COTTONWOOD HEIGHTS -- Some residents in Cottonwood Heights are accusing the police department of being too aggressive when it comes to patrolling neighborhoods, especially at night.
Cottonwood Heights police admit they do have an aggressive strategy but say the intent is to prevent crime. It's called proactive policing.
Patrol Officer Nick Garcia explained his proactive policing role on the night shift to KSL 5 News.
"On the graveyard shift, we're definitely more proactive than reactive," Garcia said.
His job is to respond to calls, but he also spends his time looking to stop what he calls "crimes of opportunity." In many instances, that means a resident in a Cottonwood Heights neighborhood has left a garage door open in the middle of the night. If that happens, Cottonwood Heights police will let you know.
"Hi! I'm just letting you know that your garage door is open," Garcia told a homeowner he woke up at around 2 a.m.
A few minutes later, he's at another house.
"Hello, police department. Sorry to bother you so late but your garage door is open," Garcia told the homeowner.
The night we were out, each knock at the door was answered. But if those knocks by the police department go unanswered, officers will step in and shut the garage themselves.
"If we can, we'll shut the garage and leave a little placard on their door letting them know they left their garage door open," Garcia explained.
Cottonwood Heights police administrators call this "proactive policing," preventing crime before it happens. But the strategy has some on edge calling it "babysitting," "big brother," or an "invasion of privacy."
With those concerns in mind, we wanted to know how far Cottonwood Heights police would go in preventing crime before it occurs. If officers go in a garage, would they shake a front door to make sure it's locked?
Officer Beau Babka, spokesman for the Cottonwood Heights Police Department, says no.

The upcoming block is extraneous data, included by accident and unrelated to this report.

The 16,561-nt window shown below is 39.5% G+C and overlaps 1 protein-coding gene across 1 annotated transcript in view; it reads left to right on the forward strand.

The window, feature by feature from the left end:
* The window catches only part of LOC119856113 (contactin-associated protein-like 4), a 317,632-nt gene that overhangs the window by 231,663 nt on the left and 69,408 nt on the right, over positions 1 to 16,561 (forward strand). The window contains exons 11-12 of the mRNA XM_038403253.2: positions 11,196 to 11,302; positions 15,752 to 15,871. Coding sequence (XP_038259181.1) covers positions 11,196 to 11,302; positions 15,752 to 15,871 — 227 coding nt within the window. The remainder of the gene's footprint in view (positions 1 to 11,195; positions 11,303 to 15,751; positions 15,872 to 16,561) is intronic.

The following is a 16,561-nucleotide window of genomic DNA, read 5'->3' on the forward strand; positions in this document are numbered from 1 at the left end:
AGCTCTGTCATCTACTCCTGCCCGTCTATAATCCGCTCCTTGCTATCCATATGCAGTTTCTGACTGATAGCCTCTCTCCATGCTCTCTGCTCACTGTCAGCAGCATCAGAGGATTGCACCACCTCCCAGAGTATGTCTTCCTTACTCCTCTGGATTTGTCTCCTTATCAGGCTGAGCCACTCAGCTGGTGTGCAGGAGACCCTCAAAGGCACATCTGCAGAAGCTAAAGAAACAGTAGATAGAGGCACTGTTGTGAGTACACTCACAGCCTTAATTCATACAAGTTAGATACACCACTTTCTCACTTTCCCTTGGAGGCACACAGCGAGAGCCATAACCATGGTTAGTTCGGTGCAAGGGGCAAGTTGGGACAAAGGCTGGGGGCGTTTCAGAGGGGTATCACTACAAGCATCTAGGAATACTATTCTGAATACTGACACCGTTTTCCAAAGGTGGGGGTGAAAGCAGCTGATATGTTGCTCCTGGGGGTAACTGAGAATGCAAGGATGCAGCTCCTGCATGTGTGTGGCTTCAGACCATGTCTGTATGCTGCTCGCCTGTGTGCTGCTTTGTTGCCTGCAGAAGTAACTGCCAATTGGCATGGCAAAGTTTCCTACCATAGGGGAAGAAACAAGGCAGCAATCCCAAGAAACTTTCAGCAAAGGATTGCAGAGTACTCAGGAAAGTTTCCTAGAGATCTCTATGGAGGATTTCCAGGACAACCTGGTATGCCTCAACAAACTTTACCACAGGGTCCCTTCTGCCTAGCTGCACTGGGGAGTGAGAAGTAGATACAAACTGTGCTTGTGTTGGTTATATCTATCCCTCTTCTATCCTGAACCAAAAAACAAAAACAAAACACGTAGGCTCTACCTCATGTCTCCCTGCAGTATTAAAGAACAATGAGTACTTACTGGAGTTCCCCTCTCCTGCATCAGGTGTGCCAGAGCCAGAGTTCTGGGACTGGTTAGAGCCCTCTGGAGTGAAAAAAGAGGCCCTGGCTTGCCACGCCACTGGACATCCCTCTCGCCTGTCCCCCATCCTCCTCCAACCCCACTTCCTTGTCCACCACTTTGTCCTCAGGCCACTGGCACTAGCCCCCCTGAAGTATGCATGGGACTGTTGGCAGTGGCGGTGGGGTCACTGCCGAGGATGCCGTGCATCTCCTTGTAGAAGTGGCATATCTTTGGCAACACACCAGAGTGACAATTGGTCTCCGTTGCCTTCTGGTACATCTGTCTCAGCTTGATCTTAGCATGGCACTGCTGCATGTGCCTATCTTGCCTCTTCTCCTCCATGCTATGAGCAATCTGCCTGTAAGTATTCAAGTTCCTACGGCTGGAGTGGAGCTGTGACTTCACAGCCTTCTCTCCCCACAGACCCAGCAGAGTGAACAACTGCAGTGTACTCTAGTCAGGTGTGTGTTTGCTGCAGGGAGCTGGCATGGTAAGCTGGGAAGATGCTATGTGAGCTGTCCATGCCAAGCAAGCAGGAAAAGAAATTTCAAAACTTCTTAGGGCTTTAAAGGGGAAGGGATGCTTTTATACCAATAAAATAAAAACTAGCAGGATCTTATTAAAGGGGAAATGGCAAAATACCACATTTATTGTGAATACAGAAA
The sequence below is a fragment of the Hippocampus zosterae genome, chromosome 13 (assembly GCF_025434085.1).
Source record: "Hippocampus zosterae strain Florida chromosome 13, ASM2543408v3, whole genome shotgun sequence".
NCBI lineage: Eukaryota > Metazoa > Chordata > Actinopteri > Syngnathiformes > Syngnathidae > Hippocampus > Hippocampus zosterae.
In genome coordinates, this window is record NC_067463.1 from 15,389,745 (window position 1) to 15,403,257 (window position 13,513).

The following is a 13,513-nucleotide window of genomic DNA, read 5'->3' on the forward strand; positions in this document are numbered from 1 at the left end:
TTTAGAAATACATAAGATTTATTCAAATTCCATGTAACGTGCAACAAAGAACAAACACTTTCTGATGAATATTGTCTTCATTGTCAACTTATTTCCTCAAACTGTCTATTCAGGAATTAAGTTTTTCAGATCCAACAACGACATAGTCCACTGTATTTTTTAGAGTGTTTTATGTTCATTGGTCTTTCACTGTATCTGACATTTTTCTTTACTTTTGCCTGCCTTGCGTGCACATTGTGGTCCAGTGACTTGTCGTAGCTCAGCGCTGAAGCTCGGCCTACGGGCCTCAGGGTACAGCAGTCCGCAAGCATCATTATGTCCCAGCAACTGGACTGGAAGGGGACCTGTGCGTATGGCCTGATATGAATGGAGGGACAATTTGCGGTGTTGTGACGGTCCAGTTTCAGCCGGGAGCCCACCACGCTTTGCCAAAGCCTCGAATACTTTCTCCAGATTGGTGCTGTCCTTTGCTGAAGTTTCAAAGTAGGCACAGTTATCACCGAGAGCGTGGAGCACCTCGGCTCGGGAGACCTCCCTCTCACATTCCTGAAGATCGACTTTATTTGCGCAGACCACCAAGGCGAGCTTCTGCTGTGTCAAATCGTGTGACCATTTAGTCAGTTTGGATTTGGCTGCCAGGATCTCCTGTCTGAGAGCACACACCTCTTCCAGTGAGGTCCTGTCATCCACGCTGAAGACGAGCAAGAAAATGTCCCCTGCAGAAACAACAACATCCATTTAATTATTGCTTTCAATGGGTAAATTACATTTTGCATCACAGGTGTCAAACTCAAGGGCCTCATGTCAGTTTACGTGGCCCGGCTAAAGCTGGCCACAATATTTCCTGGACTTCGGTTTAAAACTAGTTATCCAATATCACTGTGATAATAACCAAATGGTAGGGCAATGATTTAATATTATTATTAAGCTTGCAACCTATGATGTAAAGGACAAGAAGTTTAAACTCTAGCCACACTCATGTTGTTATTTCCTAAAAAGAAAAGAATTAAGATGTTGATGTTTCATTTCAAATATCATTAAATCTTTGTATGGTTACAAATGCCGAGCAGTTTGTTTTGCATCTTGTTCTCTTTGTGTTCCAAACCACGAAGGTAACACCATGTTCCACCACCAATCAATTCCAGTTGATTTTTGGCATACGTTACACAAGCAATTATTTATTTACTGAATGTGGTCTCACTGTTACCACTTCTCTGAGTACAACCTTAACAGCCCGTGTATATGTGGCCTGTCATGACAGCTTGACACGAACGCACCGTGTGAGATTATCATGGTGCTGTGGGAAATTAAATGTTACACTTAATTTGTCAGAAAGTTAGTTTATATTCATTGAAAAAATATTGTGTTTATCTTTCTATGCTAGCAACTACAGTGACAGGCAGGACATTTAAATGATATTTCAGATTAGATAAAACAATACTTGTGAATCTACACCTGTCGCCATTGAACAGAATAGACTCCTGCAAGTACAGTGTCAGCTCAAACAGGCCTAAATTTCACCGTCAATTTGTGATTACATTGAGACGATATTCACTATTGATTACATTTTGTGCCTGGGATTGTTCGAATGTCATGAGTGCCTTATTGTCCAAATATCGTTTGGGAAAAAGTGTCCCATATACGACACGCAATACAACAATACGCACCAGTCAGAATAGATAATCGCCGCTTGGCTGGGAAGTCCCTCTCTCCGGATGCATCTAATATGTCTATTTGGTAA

"We'll shake doors of businesses. But as far as homes, we don't do that. We won't go that far," Babka explained.
After witnessing some residents being awakened in the middle of the night, we went back to the homes the next day to find out exactly what they thought about this policing program. Not a single one we spoke with complained.
"We always appreciate the police," homeowner Sharlene Jones told us.
Some of the residents we spoke with even said they are willing to give up part of their privacy for protection.
"I think security is definitely more important than privacy, in some cases," homeowner Chad Carter said..
But others disagree. Our KSL comment board illustrates the debate.
One poster wrote about a recent news story on the Cottonwood Heights police department's strategy: "It's an invasion of privacy to come on my property and make security decisions for me."
But Babka argues the department is simply trying to stop crime.
"We're doing this to protect people," he said. "We're doing this as a proactive service to people. There is no other ulterior motive here other than to be as proactive, to be as preventative, to protect. That's what we do."
Babka argues while other departments in the valley are reacting to crime, Cottonwood Heights is trying to prevent it.